Alex Iniguez, a senior editor at The Athletic, said he worries about the mental wellbeing of some of his staffers on the social media team, who have to wade through comments and vitriolic posts as part of their everyday job. Iniguez said it should be incumbent on news organizations to also safeguard staff that may be considered more behind-the-scene journalists.

The Athletic and other news organizations have enrolled their reporters in services like DeleteMe, which removes personal information on data broker websites.

“I’m grateful for a service like that to do the dirty work for me,” said Iniguez. “I feel safer online knowing my personal information is being zapped across the internet.” 

Dagmar Thiel has dedicated her life to researching online harassment against journalists. In 2018, she decided to zero in on Latinos who face this discrimination by founding Fundamedios, an organization committed to promoting freedom of expression and monitoring aggressions and risks faced by journalists in the U.S. and Latin America.

Thiel stressed how certain intersecting identities — race, ethnicity, class, sexual orientation, gender — can make online harassment even more brutal.

Helen Ubiñas, a metro columnist at the Philadelphia Inquirer, has had the comments turned off by her newsroom when responses to her columns get out of control.

“I am the Inquirer’s only Latina columnist, one of too few Latina columnists in the country, and for many trolls, that is enough to anger them because they don’t think I am supposed to have this position,” Ubiñas said. “It’s a way of saying, ‘You are not entitled to have an opinion, you are not entitled to talk, you do not belong.'”

Romina Ruiz-Goiriena, a national housing and social services reporter with USA Today, came to an intern’s defense on Twitter earlier this year after she wrote an accountability piece on extremist groups.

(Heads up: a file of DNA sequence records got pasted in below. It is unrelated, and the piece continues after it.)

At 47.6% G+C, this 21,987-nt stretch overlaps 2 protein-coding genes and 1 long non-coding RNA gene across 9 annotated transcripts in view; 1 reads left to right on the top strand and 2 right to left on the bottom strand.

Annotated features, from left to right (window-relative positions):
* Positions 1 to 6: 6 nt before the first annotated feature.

“Then, they came after me,” she said.

Once, Ruiz-Goiriena said, she was called an “ugly b—-” and screenshots of her Twitter bio were tweeted alongside anti-Semitic remarks.

Natalie Hanson, a former reporter at Chico Enterprise-Record, was reporting on homelessness and poverty last year, when she began to receive violent threats from community activists.

She grew so paranoid that someone might, at any moment, try to hurt her, she said, that she formed a habit of looking over her shoulder to ensure that she wasn’t being followed. Sometimes, she would run through scenarios in her head and think of ways to defend herself. Soon, overwhelmed by anxiety and fear, Hanson began to limit her time out in public.

She even questioned whether reporting was something that she could continue doing. 

“It made me question if I am going to be safe as a woman journalist and as a woman journalist of color,” said Hanson, who is Latina. “We’ve all been under so much stress, specifically in the last year in two years. And so understanding that you are under so much stress, you’re not capable of really knowing how to respond to constant bullying, and that’s important to realize.”

She didn’t give up, though. Now a reporter with the Marin Independent Journal, she has returned to covering the same issue she was targeted for.

Maya Brown is a senior at Stony Brook University, where she studies journalism and political science. She is an intern on the social team at NBC Universal and has previously worked for CNN, WSHU Public Radio and the Long Island Herald. She hopes to pursue a career in political reporting. Reach her at mayaabrown10 [at] aol [dot] com and on Twitter @mayaabrown10.